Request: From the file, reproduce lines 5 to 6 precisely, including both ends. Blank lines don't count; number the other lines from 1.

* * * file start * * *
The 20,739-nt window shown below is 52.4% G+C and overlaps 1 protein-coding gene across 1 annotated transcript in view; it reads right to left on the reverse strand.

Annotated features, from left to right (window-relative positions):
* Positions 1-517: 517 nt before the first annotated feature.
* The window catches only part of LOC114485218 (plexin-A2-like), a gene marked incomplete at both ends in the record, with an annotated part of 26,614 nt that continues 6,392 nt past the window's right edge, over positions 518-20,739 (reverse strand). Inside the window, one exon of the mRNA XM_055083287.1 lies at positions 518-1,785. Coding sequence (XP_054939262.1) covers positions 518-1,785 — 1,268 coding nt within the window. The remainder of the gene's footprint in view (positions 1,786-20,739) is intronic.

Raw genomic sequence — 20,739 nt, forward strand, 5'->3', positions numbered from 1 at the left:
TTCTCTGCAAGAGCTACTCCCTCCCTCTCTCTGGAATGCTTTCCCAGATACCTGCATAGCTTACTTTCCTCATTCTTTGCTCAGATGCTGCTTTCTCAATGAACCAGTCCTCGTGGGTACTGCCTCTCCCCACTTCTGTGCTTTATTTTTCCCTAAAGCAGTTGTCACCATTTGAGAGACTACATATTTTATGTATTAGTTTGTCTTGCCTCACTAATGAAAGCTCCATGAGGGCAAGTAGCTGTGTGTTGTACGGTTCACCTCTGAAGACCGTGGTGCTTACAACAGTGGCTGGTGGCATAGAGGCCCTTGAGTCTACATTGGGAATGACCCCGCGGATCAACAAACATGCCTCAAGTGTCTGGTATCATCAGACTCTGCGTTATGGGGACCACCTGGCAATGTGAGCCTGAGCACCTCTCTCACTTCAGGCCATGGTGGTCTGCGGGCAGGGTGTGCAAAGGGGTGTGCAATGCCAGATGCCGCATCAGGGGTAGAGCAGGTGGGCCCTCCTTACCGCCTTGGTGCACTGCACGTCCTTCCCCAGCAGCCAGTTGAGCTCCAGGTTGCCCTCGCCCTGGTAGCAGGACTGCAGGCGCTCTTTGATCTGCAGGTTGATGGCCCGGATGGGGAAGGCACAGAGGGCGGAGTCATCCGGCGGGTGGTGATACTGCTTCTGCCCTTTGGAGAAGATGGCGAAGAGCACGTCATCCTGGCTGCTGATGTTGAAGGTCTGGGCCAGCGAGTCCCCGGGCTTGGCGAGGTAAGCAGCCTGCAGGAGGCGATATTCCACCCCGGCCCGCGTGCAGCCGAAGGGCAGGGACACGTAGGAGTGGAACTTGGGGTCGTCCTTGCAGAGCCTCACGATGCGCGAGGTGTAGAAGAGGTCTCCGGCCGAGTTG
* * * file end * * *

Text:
Raw genomic sequence — 20,739 nt, forward strand, 5'->3', positions numbered from 1 at the left:
TTCTCTGCAAGAGCTACTCCCTCCCTCTCTCTGGAATGCTTTCCCAGATACCTGCATAGCTTACTTTCCTCATTCTTTGCTCAGATGCTGCTTTCTCAATGAACCAGTCCTCGTGGGTACTGCCTCTCCCCACTTCTGTGCTTTATTTTTCCCTAAAGCAGTTGTCACCATTTGAGAGACTACATATTTTATGTATTAGTTTGTCTTGCCTCACTAATGAAAGCTCCATGAGGGCAAGTAGCTGTGTGTTGTACGGTTCACCTCTGAAGACCGTGGTGCTTACAACAGTGGCTGGTGGCATAGAGGCCCTTGAGTCTACATTGGGAATGACCCCGCGGATCAACAAACATGCCTCAAGTGTCTGGTATCATCAGACTCTGCGTTATGGGGACCACCTGGCAATGTGAGCCTGAGCACCTCTCTCACTTCAGGCCATGGTGGTCTGCGGGCAGGGTGTGCAAAGGGGTGTGCAATGCCAGATGCCGCATCAGGGGTAGAGCAGGTGGGCCCTCCTTACCGCCTTGGTGCACTGCACGTCCTTCCCCAGCAGCCAGTTGAGCTCCAGGTTGCCCTCGCCCTGGTAGCAGGACTGCAGGCGCTCTTTGATCTGCAGGTTGATGGCCCGGATGGGGAAGGCACAGAGGGCGGAGTCATCCGGCGGGTGGTGATACTGCTTCTGCCCTTTGGAGAAGATGGCGAAGAGCACGTCATCCTGGCTGCTGATGTTGAAGGTCTGGGCCAGCGAGTCCCCGGGCTTGGCGAGGTAAGCAGCCTGCAGGAGGCGATATTCCACCCCGGCCCGCGTGCAGCCGAAGGGCAGGGACACGTAGGAGTGGAACTTGGGGTCGTCCTTGCAGAGCCTCACGATGCGCGAGGTGTAGAAGAGGTCTCCGGCCGAGTTG